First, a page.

Wednesday, June 29, 2011

Flashpoint Wednesdays 6/29/11

If the rumors are true, it seems that the mini series called Flashpoint will have some major repercussions on the DC Universe proper.  What exactly those repercussions are going to be though, it's anyones guess at this point.  What Top 5 Comics aims to do with this series of articles is take a gander at all of the Flashpoint issues and their tie-ins, giving the rundown on them, telling you which ones to check out and which ones aren't exactly up to muster.  It's obviously a big event, but will it be a good one?  Only time will tell.

This week we will cover: Flashpoint: Green Arrow Industries One Shot, Flashpoint: Hal Jordan #1, Flashpoint: Project Superman #1 and Flashpoint: Canterbury Cricket One Shot.

Flashpoint: Green Arrow Industries One Shot
Writer: Pornsak Pichetshote
Artist: Mark Castiello
Company: DC Comics
In the grand scheme of things, Green Arrow Industries has very loose ties to the overall story of Flashpoint.  We'll more than likely see him around, but this one shot merely centers on what makes this character tick.  On the surface, the idea of a war profiteer that takes super-villain tech and re-purposes it for military use is the kind of thing that would make for a solid story.  For the most part it does.  As does the notion that this Oliver Queen is more of a pudgy Tony Stark who really is oblivious to the outside world.  That said, Pichetshote, who's been an editor at Vertigo for quite some time, does have a few missteps here.  There's one glaring scene transition that literally jumps from a scene of calmness to a literal room full of dead bodies in the blink of an eye that made me do a double take.  It's possible that the copy that I read had a missing page (here's hoping), but it was a very jarring and unnecessary switch up that could have been handled much better.  Castiello's art works well enough.  He gets to draw cool villain tech, neat action scenes as Queen and an assassin duke it out in a forest.  While I do thing there's room for improvement, this guy's got talent.  Overall, like most of these books, there are some neat ancillary material to chew on, though I wish the main story was a bit more interesting.  Things just moved a bit too fast and I found myself wishing that Green Arrow Industries was one of the minis compared to a mere one shot so it could flesh some of the cool ideas out.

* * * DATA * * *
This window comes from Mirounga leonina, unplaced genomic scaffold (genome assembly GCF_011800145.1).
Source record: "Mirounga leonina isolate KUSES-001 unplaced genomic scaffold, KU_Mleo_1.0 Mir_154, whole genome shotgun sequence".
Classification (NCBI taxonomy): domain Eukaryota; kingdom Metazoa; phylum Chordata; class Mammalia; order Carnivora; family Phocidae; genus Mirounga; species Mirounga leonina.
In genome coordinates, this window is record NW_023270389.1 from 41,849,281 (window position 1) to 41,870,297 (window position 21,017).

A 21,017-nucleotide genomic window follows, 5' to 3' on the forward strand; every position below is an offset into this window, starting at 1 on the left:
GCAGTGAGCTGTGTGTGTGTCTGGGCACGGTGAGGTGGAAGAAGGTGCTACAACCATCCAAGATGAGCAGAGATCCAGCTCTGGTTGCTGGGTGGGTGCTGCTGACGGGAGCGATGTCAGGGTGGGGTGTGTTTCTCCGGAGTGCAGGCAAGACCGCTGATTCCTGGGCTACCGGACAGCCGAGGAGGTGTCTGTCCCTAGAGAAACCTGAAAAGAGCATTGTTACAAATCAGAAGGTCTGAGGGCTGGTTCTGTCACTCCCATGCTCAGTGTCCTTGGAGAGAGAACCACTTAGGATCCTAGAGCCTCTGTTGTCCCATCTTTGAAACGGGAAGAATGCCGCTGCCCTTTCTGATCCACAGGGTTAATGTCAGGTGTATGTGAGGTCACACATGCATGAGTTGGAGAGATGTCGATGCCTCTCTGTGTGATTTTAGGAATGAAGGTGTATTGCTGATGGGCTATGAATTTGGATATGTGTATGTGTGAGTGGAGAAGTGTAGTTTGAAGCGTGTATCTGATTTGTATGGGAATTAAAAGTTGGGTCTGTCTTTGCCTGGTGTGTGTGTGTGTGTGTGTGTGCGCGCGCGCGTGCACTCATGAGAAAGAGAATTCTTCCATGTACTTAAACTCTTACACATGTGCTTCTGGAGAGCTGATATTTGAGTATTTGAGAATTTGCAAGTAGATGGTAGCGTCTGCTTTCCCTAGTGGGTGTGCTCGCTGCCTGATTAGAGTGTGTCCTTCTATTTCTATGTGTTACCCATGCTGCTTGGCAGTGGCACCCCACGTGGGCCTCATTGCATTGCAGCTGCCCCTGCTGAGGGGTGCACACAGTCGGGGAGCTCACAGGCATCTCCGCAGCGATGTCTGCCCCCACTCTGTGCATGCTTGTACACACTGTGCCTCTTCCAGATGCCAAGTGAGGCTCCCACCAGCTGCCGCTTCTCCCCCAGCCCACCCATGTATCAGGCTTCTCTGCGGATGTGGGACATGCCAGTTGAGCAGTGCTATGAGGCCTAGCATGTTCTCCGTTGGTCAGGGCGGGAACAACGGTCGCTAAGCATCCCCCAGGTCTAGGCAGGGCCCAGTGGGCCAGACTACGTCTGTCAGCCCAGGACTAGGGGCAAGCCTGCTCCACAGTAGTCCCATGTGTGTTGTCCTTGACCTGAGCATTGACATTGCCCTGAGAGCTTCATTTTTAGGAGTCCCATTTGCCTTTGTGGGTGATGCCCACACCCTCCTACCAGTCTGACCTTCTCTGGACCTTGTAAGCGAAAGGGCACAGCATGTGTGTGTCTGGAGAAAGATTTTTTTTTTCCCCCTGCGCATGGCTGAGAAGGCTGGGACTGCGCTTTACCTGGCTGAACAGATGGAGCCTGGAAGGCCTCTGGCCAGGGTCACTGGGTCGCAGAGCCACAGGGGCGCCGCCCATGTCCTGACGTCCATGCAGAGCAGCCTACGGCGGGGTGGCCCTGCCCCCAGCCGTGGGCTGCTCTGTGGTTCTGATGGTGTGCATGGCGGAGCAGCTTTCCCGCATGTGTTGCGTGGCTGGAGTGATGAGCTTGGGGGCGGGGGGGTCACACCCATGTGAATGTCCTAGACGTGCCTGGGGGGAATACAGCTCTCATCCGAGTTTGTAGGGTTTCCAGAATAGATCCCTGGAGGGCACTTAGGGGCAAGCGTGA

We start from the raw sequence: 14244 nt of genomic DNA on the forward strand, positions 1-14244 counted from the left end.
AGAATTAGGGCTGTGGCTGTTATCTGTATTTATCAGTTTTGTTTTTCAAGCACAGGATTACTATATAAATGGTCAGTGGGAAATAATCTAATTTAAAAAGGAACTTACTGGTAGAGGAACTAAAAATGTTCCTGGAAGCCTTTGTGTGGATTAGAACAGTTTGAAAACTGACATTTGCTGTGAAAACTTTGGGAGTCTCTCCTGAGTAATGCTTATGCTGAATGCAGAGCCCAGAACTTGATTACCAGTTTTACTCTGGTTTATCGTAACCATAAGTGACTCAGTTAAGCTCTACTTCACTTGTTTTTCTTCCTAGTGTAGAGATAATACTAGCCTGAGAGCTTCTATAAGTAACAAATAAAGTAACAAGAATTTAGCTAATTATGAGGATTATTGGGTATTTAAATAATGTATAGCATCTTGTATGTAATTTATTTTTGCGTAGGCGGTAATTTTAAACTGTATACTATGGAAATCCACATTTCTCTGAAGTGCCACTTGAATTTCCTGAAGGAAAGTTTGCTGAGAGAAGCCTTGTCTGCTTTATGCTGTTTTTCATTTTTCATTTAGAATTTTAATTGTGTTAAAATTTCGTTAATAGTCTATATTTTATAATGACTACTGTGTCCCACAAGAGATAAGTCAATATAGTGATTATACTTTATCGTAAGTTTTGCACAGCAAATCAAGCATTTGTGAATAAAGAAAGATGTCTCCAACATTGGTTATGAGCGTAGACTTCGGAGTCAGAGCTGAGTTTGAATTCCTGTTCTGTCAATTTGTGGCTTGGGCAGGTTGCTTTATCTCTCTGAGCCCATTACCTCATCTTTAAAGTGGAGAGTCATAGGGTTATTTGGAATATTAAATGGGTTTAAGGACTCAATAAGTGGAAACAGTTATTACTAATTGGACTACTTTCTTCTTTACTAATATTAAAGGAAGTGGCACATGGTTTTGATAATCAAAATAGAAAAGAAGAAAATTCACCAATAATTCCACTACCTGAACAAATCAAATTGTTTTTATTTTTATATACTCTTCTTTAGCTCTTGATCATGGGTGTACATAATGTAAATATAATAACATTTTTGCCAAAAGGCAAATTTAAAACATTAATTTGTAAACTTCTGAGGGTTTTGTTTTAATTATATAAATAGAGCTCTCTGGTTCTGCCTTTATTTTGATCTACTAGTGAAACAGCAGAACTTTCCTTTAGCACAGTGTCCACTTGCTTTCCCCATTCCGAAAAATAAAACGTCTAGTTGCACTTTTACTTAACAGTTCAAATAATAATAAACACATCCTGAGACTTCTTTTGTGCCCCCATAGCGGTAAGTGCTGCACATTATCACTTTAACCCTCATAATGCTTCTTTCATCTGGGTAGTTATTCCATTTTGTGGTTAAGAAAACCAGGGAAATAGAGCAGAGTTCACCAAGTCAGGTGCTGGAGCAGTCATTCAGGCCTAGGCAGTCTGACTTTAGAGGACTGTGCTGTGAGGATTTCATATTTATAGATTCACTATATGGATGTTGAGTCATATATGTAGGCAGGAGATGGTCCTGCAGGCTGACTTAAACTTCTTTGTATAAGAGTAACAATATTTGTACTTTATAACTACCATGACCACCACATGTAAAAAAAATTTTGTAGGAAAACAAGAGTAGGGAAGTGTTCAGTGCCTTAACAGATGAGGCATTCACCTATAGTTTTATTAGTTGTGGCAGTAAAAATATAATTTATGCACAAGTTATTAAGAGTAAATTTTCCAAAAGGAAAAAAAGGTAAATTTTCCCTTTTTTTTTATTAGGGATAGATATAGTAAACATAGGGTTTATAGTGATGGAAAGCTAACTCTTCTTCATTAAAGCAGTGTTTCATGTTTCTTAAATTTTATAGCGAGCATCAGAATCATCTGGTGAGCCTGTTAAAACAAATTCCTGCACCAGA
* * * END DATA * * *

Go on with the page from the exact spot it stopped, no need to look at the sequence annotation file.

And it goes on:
Flashpoint: Hal Jordan #1 of 3
Writer: Adam Schlagman
Artist: Ben Oliver
Company: DC Comics
Good, but this one feels like a bit of a retread.  Adam Schlagman however has really proven himself to fit in with DC.  He handles each story with presence and makes the story very approachable and interesting.  With this one we get a glimpse of the life of Hal Jordan, very similar to that of the recent one that we saw in Secret Origin, and how his life is impacted by the start of the Atlantean and Amazonian War.  There's a very neat, very Top Gun-ish, plane battle, expertly drawn by Ben (Alpha Flight) Oliver that really is the high point of the issue.  Beyond that, there are again some neat character appearances that you more or less expect at this point and a trip into the psyche of our main character.  The main reason to pick this one up however is Oliver's art.  It's beautiful and that he captures both the "talking heads" portions of the book, full of vigor and interest, while at the same time drawing some very memorable action, is pretty damn impressive.  At this point, Schlagman and Oliver have me intrigued, but I was maybe hoping for a bit more deviation from the traditional Green Lantern story than we got.  That may happen though, as we've got two more issues to go.